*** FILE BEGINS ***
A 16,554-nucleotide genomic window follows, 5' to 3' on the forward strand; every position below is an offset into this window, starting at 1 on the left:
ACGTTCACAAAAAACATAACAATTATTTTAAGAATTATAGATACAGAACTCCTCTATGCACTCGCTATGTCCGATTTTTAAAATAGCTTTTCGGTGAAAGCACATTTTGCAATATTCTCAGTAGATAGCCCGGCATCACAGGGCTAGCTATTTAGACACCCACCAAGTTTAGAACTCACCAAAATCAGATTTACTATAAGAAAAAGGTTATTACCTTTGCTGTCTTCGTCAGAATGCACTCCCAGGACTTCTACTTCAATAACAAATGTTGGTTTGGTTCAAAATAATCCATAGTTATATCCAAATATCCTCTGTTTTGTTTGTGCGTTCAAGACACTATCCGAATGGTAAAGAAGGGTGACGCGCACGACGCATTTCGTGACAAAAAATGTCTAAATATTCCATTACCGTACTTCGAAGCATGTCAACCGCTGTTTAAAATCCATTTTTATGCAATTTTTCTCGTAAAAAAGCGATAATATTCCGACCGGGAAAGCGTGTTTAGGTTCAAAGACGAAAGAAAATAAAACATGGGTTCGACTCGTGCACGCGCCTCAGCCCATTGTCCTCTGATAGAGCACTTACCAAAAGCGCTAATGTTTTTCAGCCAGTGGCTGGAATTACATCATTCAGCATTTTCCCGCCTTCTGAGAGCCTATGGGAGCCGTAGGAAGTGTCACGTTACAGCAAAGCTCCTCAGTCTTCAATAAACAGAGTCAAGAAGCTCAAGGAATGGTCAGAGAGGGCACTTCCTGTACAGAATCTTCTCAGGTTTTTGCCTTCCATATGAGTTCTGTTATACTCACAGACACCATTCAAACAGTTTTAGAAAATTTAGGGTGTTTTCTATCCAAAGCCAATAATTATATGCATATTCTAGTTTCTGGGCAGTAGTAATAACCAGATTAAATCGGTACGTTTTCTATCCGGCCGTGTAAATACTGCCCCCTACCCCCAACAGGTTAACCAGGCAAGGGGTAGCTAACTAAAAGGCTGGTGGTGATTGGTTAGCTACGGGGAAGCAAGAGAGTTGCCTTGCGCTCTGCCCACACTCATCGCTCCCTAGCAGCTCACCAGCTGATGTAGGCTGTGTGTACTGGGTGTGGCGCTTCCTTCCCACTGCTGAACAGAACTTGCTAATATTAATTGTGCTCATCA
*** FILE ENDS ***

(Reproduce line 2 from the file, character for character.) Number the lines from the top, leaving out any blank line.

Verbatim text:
ACGTTCACAAAAAACATAACAATTATTTTAAGAATTATAGATACAGAACTCCTCTATGCACTCGCTATGTCCGATTTTTAAAATAGCTTTTCGGTGAAAGCACATTTTGCAATATTCTCAGTAGATAGCCCGGCATCACAGGGCTAGCTATTTAGACACCCACCAAGTTTAGAACTCACCAAAATCAGATTTACTATAAGAAAAAGGTTATTACCTTTGCTGTCTTCGTCAGAATGCACTCCCAGGACTTCTACTTCAATAACAAATGTTGGTTTGGTTCAAAATAATCCATAGTTATATCCAAATATCCTCTGTTTTGTTTGTGCGTTCAAGACACTATCCGAATGGTAAAGAAGGGTGACGCGCACGACGCATTTCGTGACAAAAAATGTCTAAATATTCCATTACCGTACTTCGAAGCATGTCAACCGCTGTTTAAAATCCATTTTTATGCAATTTTTCTCGTAAAAAAGCGATAATATTCCGACCGGGAAAGCGTGTTTAGGTTCAAAGACGAAAGAAAATAAAACATGGGTTCGACTCGTGCACGCGCCTCAGCCCATTGTCCTCTGATAGAGCACTTACCAAAAGCGCTAATGTTTTTCAGCCAGTGGCTGGAATTACATCATTCAGCATTTTCCCGCCTTCTGAGAGCCTATGGGAGCCGTAGGAAGTGTCACGTTACAGCAAAGCTCCTCAGTCTTCAATAAACAGAGTCAAGAAGCTCAAGGAATGGTCAGAGAGGGCACTTCCTGTACAGAATCTTCTCAGGTTTTTGCCTTCCATATGAGTTCTGTTATACTCACAGACACCATTCAAACAGTTTTAGAAAATTTAGGGTGTTTTCTATCCAAAGCCAATAATTATATGCATATTCTAGTTTCTGGGCAGTAGTAATAACCAGATTAAATCGGTACGTTTTCTATCCGGCCGTGTAAATACTGCCCCCTACCCCCAACAGGTTAACCAGGCAAGGGGTAGCTAACTAAAAGGCTGGTGGTGATTGGTTAGCTACGGGGAAGCAAGAGAGTTGCCTTGCGCTCTGCCCACACTCATCGCTCCCTAGCAGCTCACCAGCTGATGTAGGCTGTGTGTACTGGGTGTGGCGCTTCCTTCCCACTGCTGAACAGAACTTGCTAATATTAATTGTGCTCATCA